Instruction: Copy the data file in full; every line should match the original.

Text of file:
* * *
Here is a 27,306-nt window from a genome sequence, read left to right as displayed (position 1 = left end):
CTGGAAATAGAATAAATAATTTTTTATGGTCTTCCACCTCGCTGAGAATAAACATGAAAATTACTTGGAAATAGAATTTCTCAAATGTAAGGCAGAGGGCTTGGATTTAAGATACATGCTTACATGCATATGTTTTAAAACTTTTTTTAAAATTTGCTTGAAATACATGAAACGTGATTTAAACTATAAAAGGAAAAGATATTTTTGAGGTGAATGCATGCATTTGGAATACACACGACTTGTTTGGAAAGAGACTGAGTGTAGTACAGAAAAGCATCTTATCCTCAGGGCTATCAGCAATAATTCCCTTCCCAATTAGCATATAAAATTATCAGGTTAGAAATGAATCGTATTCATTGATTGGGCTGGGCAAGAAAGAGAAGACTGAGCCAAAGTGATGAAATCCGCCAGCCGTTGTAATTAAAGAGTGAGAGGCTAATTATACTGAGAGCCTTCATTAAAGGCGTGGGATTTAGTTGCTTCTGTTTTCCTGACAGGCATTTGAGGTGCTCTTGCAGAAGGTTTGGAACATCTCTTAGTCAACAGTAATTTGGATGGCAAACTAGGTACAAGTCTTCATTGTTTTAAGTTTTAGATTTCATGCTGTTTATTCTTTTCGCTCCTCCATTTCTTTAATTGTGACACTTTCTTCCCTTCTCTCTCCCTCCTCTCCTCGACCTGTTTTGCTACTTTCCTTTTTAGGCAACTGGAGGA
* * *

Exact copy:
Here is a 27,306-nt window from a genome sequence, read left to right as displayed (position 1 = left end):
CTGGAAATAGAATAAATAATTTTTTATGGTCTTCCACCTCGCTGAGAATAAACATGAAAATTACTTGGAAATAGAATTTCTCAAATGTAAGGCAGAGGGCTTGGATTTAAGATACATGCTTACATGCATATGTTTTAAAACTTTTTTTAAAATTTGCTTGAAATACATGAAACGTGATTTAAACTATAAAAGGAAAAGATATTTTTGAGGTGAATGCATGCATTTGGAATACACACGACTTGTTTGGAAAGAGACTGAGTGTAGTACAGAAAAGCATCTTATCCTCAGGGCTATCAGCAATAATTCCCTTCCCAATTAGCATATAAAATTATCAGGTTAGAAATGAATCGTATTCATTGATTGGGCTGGGCAAGAAAGAGAAGACTGAGCCAAAGTGATGAAATCCGCCAGCCGTTGTAATTAAAGAGTGAGAGGCTAATTATACTGAGAGCCTTCATTAAAGGCGTGGGATTTAGTTGCTTCTGTTTTCCTGACAGGCATTTGAGGTGCTCTTGCAGAAGGTTTGGAACATCTCTTAGTCAACAGTAATTTGGATGGCAAACTAGGTACAAGTCTTCATTGTTTTAAGTTTTAGATTTCATGCTGTTTATTCTTTTCGCTCCTCCATTTCTTTAATTGTGACACTTTCTTCCCTTCTCTCTCCCTCCTCTCCTCGACCTGTTTTGCTACTTTCCTTTTTAGGCAACTGGAGGA